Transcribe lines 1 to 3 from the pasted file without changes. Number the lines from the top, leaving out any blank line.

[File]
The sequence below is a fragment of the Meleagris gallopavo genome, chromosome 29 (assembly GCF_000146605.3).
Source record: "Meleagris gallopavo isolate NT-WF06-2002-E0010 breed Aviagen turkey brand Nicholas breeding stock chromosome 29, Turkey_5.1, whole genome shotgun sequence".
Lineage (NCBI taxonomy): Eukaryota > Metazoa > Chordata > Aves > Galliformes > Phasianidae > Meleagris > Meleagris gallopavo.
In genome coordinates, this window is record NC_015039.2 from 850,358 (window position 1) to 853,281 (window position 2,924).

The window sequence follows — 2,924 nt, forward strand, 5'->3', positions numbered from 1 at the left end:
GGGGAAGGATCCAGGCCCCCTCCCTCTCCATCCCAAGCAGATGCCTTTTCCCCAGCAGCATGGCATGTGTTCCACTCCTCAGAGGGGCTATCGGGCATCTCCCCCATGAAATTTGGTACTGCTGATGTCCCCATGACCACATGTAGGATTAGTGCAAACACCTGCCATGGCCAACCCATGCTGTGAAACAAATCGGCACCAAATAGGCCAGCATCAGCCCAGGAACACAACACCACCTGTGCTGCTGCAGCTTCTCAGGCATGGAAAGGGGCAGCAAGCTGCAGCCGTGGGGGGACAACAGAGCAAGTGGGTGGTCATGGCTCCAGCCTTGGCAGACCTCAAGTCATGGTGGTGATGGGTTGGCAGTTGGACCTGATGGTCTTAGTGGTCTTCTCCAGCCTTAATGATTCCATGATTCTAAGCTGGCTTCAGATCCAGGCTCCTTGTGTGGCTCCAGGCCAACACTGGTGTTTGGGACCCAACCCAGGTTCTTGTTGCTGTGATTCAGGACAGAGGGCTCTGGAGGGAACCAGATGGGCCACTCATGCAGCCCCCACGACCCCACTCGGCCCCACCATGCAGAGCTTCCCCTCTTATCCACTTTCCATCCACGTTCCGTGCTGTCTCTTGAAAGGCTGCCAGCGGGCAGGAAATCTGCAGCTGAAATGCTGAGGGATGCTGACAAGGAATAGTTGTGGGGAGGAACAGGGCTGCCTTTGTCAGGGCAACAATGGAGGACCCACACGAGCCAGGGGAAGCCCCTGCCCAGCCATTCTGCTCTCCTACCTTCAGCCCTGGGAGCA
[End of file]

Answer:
The sequence below is a fragment of the Meleagris gallopavo genome, chromosome 29 (assembly GCF_000146605.3).
Source record: "Meleagris gallopavo isolate NT-WF06-2002-E0010 breed Aviagen turkey brand Nicholas breeding stock chromosome 29, Turkey_5.1, whole genome shotgun sequence".
Lineage (NCBI taxonomy): Eukaryota > Metazoa > Chordata > Aves > Galliformes > Phasianidae > Meleagris > Meleagris gallopavo.